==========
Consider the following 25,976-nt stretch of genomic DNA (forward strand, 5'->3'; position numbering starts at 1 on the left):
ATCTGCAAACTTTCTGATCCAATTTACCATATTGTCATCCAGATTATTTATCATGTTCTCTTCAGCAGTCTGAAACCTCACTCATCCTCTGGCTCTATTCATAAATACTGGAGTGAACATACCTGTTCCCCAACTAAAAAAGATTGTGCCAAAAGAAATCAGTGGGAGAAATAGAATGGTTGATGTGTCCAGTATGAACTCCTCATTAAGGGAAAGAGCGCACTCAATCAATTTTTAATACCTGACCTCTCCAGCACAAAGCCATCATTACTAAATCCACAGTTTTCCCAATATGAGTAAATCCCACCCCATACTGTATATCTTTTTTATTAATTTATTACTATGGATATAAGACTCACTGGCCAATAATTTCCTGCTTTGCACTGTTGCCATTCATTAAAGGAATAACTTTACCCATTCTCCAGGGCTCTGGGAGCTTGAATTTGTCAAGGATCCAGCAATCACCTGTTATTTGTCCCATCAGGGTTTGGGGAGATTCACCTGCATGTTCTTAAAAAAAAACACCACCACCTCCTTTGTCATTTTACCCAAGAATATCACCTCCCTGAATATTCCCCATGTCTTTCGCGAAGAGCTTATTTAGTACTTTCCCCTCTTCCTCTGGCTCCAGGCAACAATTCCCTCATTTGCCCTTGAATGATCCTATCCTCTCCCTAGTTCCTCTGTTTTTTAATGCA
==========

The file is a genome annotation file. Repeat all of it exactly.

Consider the following 25,976-nt stretch of genomic DNA (forward strand, 5'->3'; position numbering starts at 1 on the left):
ATCTGCAAACTTTCTGATCCAATTTACCATATTGTCATCCAGATTATTTATCATGTTCTCTTCAGCAGTCTGAAACCTCACTCATCCTCTGGCTCTATTCATAAATACTGGAGTGAACATACCTGTTCCCCAACTAAAAAAGATTGTGCCAAAAGAAATCAGTGGGAGAAATAGAATGGTTGATGTGTCCAGTATGAACTCCTCATTAAGGGAAAGAGCGCACTCAATCAATTTTTAATACCTGACCTCTCCAGCACAAAGCCATCATTACTAAATCCACAGTTTTCCCAATATGAGTAAATCCCACCCCATACTGTATATCTTTTTTATTAATTTATTACTATGGATATAAGACTCACTGGCCAATAATTTCCTGCTTTGCACTGTTGCCATTCATTAAAGGAATAACTTTACCCATTCTCCAGGGCTCTGGGAGCTTGAATTTGTCAAGGATCCAGCAATCACCTGTTATTTGTCCCATCAGGGTTTGGGGAGATTCACCTGCATGTTCTTAAAAAAAAACACCACCACCTCCTTTGTCATTTTACCCAAGAATATCACCTCCCTGAATATTCCCCATGTCTTTCGCGAAGAGCTTATTTAGTACTTTCCCCTCTTCCTCTGGCTCCAGGCAACAATTCCCTCATTTGCCCTTGAATGATCCTATCCTCTCCCTAGTTCCTCTGTTTTTTAATGCA